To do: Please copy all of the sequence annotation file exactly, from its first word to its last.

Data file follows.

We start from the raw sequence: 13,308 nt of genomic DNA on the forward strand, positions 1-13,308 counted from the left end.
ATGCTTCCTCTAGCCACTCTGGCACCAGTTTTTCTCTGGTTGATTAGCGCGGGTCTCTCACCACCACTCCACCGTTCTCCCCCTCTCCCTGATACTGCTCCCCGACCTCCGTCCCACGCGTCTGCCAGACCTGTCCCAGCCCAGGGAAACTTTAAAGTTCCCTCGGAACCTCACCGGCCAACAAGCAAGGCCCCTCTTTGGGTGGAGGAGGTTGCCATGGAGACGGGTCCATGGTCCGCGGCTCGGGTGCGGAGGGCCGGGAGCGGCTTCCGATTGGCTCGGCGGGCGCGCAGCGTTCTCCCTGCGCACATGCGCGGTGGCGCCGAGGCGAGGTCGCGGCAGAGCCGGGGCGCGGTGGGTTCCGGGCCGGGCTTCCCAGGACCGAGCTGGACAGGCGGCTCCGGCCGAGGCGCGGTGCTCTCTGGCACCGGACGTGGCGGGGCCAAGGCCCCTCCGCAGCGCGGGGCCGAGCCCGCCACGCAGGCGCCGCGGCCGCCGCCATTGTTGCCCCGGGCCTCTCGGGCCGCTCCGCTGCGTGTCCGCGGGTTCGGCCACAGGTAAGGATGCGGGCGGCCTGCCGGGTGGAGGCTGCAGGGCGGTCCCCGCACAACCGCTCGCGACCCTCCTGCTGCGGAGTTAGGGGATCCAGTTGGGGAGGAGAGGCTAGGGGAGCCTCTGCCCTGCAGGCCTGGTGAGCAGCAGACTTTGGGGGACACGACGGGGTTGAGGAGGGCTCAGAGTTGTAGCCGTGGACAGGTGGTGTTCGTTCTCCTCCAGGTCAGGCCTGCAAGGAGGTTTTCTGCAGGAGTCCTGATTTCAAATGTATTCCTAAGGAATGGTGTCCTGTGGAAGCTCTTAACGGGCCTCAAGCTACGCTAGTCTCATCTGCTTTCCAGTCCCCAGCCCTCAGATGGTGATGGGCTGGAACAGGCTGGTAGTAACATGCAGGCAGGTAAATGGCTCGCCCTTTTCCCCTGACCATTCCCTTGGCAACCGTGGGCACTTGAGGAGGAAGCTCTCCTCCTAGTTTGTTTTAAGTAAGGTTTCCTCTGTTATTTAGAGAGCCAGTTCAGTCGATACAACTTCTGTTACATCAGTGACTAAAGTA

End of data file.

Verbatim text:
We start from the raw sequence: 13,308 nt of genomic DNA on the forward strand, positions 1-13,308 counted from the left end.
ATGCTTCCTCTAGCCACTCTGGCACCAGTTTTTCTCTGGTTGATTAGCGCGGGTCTCTCACCACCACTCCACCGTTCTCCCCCTCTCCCTGATACTGCTCCCCGACCTCCGTCCCACGCGTCTGCCAGACCTGTCCCAGCCCAGGGAAACTTTAAAGTTCCCTCGGAACCTCACCGGCCAACAAGCAAGGCCCCTCTTTGGGTGGAGGAGGTTGCCATGGAGACGGGTCCATGGTCCGCGGCTCGGGTGCGGAGGGCCGGGAGCGGCTTCCGATTGGCTCGGCGGGCGCGCAGCGTTCTCCCTGCGCACATGCGCGGTGGCGCCGAGGCGAGGTCGCGGCAGAGCCGGGGCGCGGTGGGTTCCGGGCCGGGCTTCCCAGGACCGAGCTGGACAGGCGGCTCCGGCCGAGGCGCGGTGCTCTCTGGCACCGGACGTGGCGGGGCCAAGGCCCCTCCGCAGCGCGGGGCCGAGCCCGCCACGCAGGCGCCGCGGCCGCCGCCATTGTTGCCCCGGGCCTCTCGGGCCGCTCCGCTGCGTGTCCGCGGGTTCGGCCACAGGTAAGGATGCGGGCGGCCTGCCGGGTGGAGGCTGCAGGGCGGTCCCCGCACAACCGCTCGCGACCCTCCTGCTGCGGAGTTAGGGGATCCAGTTGGGGAGGAGAGGCTAGGGGAGCCTCTGCCCTGCAGGCCTGGTGAGCAGCAGACTTTGGGGGACACGACGGGGTTGAGGAGGGCTCAGAGTTGTAGCCGTGGACAGGTGGTGTTCGTTCTCCTCCAGGTCAGGCCTGCAAGGAGGTTTTCTGCAGGAGTCCTGATTTCAAATGTATTCCTAAGGAATGGTGTCCTGTGGAAGCTCTTAACGGGCCTCAAGCTACGCTAGTCTCATCTGCTTTCCAGTCCCCAGCCCTCAGATGGTGATGGGCTGGAACAGGCTGGTAGTAACATGCAGGCAGGTAAATGGCTCGCCCTTTTCCCCTGACCATTCCCTTGGCAACCGTGGGCACTTGAGGAGGAAGCTCTCCTCCTAGTTTGTTTTAAGTAAGGTTTCCTCTGTTATTTAGAGAGCCAGTTCAGTCGATACAACTTCTGTTACATCAGTGACTAAAGTA